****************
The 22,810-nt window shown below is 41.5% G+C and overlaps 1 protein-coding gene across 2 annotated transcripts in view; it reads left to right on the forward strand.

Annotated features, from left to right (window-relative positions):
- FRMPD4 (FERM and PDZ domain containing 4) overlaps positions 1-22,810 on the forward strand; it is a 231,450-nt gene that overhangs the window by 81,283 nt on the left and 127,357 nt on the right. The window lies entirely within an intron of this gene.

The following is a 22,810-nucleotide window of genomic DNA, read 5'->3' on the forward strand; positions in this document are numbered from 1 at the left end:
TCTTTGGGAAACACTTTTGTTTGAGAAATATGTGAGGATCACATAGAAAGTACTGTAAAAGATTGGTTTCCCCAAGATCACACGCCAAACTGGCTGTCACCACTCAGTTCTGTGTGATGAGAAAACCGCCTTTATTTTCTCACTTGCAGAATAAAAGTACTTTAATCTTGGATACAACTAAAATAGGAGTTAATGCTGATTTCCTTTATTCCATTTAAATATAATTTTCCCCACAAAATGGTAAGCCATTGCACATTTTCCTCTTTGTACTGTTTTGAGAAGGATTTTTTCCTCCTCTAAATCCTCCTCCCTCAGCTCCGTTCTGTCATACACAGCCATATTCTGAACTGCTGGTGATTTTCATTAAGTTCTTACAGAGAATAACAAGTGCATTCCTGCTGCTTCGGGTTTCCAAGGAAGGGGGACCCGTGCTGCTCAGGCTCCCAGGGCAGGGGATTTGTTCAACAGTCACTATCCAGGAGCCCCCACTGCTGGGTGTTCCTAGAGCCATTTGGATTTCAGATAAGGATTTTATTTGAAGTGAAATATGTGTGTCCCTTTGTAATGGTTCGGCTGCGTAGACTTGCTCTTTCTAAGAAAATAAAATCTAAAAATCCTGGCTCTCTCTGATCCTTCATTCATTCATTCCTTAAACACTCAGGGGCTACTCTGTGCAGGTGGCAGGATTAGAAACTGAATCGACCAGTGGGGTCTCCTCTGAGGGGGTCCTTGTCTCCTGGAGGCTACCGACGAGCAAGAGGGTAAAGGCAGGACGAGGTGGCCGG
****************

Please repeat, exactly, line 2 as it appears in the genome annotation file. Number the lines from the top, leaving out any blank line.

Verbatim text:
Annotated features, from left to right (window-relative positions):